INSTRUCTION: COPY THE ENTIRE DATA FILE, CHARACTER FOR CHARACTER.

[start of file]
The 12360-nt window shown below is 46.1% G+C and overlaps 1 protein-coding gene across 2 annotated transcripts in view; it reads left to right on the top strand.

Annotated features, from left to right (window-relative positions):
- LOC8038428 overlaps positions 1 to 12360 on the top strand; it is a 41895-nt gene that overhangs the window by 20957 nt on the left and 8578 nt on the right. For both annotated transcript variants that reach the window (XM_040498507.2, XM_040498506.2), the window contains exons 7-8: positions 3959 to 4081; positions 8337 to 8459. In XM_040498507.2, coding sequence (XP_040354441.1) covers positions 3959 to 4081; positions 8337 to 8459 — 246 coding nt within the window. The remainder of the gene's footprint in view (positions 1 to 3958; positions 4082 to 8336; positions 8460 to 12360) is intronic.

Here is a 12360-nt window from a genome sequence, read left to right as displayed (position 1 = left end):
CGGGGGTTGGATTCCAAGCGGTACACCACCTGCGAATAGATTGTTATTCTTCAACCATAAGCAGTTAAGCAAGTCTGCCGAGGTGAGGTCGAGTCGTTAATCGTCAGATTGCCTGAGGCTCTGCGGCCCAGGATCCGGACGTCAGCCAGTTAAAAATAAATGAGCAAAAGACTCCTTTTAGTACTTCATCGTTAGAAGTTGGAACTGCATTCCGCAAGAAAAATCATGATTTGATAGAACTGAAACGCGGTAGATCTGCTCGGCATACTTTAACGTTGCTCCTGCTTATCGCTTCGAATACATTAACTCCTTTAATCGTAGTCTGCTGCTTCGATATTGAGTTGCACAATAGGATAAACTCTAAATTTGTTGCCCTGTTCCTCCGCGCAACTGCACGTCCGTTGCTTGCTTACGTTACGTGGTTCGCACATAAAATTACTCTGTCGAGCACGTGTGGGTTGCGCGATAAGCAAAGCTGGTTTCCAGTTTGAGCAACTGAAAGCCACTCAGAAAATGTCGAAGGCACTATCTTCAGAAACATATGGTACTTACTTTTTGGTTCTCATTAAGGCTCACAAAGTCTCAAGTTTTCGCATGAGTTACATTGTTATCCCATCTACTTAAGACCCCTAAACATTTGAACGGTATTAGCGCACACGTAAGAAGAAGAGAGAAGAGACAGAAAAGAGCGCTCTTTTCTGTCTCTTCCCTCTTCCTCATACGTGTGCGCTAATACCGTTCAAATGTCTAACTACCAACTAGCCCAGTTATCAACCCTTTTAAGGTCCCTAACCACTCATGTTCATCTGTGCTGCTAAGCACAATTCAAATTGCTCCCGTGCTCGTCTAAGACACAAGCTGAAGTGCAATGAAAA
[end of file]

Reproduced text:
The 12360-nt window shown below is 46.1% G+C and overlaps 1 protein-coding gene across 2 annotated transcripts in view; it reads left to right on the top strand.

Annotated features, from left to right (window-relative positions):
- LOC8038428 overlaps positions 1 to 12360 on the top strand; it is a 41895-nt gene that overhangs the window by 20957 nt on the left and 8578 nt on the right. For both annotated transcript variants that reach the window (XM_040498507.2, XM_040498506.2), the window contains exons 7-8: positions 3959 to 4081; positions 8337 to 8459. In XM_040498507.2, coding sequence (XP_040354441.1) covers positions 3959 to 4081; positions 8337 to 8459 — 246 coding nt within the window. The remainder of the gene's footprint in view (positions 1 to 3958; positions 4082 to 8336; positions 8460 to 12360) is intronic.

Here is a 12360-nt window from a genome sequence, read left to right as displayed (position 1 = left end):
CGGGGGTTGGATTCCAAGCGGTACACCACCTGCGAATAGATTGTTATTCTTCAACCATAAGCAGTTAAGCAAGTCTGCCGAGGTGAGGTCGAGTCGTTAATCGTCAGATTGCCTGAGGCTCTGCGGCCCAGGATCCGGACGTCAGCCAGTTAAAAATAAATGAGCAAAAGACTCCTTTTAGTACTTCATCGTTAGAAGTTGGAACTGCATTCCGCAAGAAAAATCATGATTTGATAGAACTGAAACGCGGTAGATCTGCTCGGCATACTTTAACGTTGCTCCTGCTTATCGCTTCGAATACATTAACTCCTTTAATCGTAGTCTGCTGCTTCGATATTGAGTTGCACAATAGGATAAACTCTAAATTTGTTGCCCTGTTCCTCCGCGCAACTGCACGTCCGTTGCTTGCTTACGTTACGTGGTTCGCACATAAAATTACTCTGTCGAGCACGTGTGGGTTGCGCGATAAGCAAAGCTGGTTTCCAGTTTGAGCAACTGAAAGCCACTCAGAAAATGTCGAAGGCACTATCTTCAGAAACATATGGTACTTACTTTTTGGTTCTCATTAAGGCTCACAAAGTCTCAAGTTTTCGCATGAGTTACATTGTTATCCCATCTACTTAAGACCCCTAAACATTTGAACGGTATTAGCGCACACGTAAGAAGAAGAGAGAAGAGACAGAAAAGAGCGCTCTTTTCTGTCTCTTCCCTCTTCCTCATACGTGTGCGCTAATACCGTTCAAATGTCTAACTACCAACTAGCCCAGTTATCAACCCTTTTAAGGTCCCTAACCACTCATGTTCATCTGTGCTGCTAAGCACAATTCAAATTGCTCCCGTGCTCGTCTAAGACACAAGCTGAAGTGCAATGAAAA